The Four Phases of Grief

How we move through grief is individual, but the grief process can generally be divided into four phases:

  • The shock phase is the first and more violent phase, where our new reality must be understood in small pieces.

  • In the reaction phase, all the emotions come flooding in and can change from one moment to the next.

  • The repair phase may bring an understanding that it has ended with a break.

  • In the reorientation phase, we can lift our heads again and discover that life goes on.

5 steps to get through the loss of the one you love

1. Allow yourself to grieve 

The most crucial thing in a grieving process is allowing yourself to have the feelings you have, whether it’s sadness, anger, frustration, emptiness, rage or thirst for revenge. These are all normal emotions and completely human for you to feel them. You don’t have to act on all those feelings, but give yourself space and room to handle what comes up in you. It is an important part of your process, and it will pass again.

2. Reach out to those you care about

Let your girlfriends listen and tell them to speak up if they can’t take it anymore. Otherwise, you can just give in and vent your feelings. The girlfriends can last longer than you think. Also, move closer to the family members with whom you have a good, confidential relationship. Your crisis may feel like the end of the world, but it’s not. There is life on the other side, and the better you are at giving grief time, the better you will process what has happened.

3. Try to understand – and to let it pass 

It can provide relief to understand what has triggered your sadness and why it has happened. Whether your crisis is due to divorce, love, illness, death or something else, we humans need understanding, and that can be the first step forward. But we cannot always understand because life is not always understandable, so don’t tie too much energy up into creating meaning. If you can’t do it, let it pass. We can’t always understand each other. That’s how life is, and that’s how it has to be.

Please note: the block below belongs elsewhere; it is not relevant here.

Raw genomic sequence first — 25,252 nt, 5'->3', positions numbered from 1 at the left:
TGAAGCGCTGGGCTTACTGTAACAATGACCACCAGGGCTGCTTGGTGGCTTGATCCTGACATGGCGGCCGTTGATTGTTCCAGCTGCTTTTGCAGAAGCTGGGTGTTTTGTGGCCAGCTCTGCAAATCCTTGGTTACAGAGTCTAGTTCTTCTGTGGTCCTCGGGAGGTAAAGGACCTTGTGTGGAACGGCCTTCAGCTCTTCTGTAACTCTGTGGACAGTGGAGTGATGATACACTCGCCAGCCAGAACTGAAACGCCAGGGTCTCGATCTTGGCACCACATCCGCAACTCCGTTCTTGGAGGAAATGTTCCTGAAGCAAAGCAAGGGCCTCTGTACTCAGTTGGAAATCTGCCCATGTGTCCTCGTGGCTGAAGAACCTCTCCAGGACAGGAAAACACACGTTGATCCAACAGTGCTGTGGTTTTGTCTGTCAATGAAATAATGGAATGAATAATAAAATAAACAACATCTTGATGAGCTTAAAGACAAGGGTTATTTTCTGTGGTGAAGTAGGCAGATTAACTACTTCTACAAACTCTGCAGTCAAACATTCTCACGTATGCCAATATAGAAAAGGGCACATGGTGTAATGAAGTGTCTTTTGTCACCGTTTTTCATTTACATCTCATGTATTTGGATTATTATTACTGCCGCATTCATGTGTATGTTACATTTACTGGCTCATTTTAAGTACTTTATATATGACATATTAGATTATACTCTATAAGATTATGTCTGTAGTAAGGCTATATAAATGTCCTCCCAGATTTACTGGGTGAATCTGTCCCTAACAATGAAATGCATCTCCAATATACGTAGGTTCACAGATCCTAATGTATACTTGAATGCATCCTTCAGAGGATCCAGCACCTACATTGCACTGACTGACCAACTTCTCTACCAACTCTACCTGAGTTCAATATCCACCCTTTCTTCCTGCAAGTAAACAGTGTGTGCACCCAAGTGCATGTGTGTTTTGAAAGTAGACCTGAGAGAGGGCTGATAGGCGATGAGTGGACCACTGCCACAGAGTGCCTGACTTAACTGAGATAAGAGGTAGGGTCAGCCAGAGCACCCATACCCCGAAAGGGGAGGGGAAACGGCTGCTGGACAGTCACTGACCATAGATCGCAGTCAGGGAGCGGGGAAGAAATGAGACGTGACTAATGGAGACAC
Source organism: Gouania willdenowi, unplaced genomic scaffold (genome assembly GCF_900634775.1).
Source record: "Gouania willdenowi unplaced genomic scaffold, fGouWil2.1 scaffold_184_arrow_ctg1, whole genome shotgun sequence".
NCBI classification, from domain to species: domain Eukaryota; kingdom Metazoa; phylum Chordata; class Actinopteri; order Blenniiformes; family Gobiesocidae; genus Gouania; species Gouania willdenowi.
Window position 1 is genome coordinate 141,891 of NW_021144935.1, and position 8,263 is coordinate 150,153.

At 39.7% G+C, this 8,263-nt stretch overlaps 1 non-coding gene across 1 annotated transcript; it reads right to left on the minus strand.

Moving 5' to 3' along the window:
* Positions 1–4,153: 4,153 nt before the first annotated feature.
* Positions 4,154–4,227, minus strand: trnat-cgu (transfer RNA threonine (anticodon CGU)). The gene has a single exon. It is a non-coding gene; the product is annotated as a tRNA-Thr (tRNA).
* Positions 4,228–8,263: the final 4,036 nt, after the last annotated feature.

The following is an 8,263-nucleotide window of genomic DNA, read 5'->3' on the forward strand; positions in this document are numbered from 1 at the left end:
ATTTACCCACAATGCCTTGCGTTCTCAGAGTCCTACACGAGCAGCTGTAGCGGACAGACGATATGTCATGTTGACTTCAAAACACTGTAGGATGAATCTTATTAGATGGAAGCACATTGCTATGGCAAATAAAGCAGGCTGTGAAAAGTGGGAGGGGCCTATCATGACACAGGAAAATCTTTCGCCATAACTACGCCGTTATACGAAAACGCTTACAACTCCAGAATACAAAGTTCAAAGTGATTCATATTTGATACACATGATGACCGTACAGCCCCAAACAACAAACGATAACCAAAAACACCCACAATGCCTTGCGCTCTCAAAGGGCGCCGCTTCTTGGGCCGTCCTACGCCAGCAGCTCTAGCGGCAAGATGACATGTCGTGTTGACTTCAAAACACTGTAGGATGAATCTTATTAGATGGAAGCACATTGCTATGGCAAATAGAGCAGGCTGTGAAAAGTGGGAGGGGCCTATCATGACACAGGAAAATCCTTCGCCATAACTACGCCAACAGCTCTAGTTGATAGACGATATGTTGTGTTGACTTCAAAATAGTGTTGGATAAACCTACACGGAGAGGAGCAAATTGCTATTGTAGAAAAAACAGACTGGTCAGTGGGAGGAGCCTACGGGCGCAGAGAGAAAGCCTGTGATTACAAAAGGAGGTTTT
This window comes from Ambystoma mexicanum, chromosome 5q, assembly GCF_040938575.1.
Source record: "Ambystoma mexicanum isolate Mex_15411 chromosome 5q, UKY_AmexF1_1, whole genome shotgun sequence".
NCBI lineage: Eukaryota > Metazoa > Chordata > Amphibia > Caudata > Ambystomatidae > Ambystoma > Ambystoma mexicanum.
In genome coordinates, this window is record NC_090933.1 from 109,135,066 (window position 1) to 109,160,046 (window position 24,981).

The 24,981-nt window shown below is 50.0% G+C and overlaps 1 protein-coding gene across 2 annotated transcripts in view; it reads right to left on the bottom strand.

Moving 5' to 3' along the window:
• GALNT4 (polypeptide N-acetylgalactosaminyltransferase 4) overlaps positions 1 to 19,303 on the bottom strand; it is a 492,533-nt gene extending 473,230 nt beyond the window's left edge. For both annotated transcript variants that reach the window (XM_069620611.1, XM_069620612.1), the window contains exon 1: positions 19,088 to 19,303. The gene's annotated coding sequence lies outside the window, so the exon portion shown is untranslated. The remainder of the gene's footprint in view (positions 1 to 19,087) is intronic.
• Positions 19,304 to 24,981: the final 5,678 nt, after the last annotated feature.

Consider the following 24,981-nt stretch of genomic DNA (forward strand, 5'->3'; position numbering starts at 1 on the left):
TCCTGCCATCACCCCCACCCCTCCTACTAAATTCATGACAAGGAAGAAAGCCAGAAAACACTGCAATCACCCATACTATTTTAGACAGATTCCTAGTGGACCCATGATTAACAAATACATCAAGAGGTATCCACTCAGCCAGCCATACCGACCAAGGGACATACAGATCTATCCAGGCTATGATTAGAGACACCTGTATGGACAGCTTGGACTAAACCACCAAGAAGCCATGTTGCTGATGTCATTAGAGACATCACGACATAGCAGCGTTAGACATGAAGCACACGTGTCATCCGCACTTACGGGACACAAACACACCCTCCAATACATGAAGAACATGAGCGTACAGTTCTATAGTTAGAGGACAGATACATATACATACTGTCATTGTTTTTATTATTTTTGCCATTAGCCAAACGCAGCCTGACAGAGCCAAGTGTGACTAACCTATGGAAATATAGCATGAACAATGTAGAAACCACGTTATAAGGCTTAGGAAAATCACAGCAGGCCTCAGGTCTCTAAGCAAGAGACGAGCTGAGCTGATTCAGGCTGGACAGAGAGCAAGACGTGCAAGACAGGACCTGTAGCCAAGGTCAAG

4. Set your ex free

If you find yourself hanging on too long in the hope that everything will be how it was (and only you can feel that), practice letting go. It is a waste of energy to hope and believe and pray that your reality will be different than it is. If your partner has moved on with someone else and you strongly feel that you belong together, let go anyway. If you’re right, he’ll probably come back. Don’t stalk him on social media and don’t contact him to stay connected. Let it go.

5. Go in and out of grief 

Everything is constantly changing. One day you will discover that you haven’t thought about you for five minutes, or that you are laughing from the bottom of your stomach again with your children or your girlfriends. You will get better, and the best way to get it is to live through your feelings as they change over time. Walk in and out of grief until it no longer has strength, and you are guaranteed to come out on the other side.

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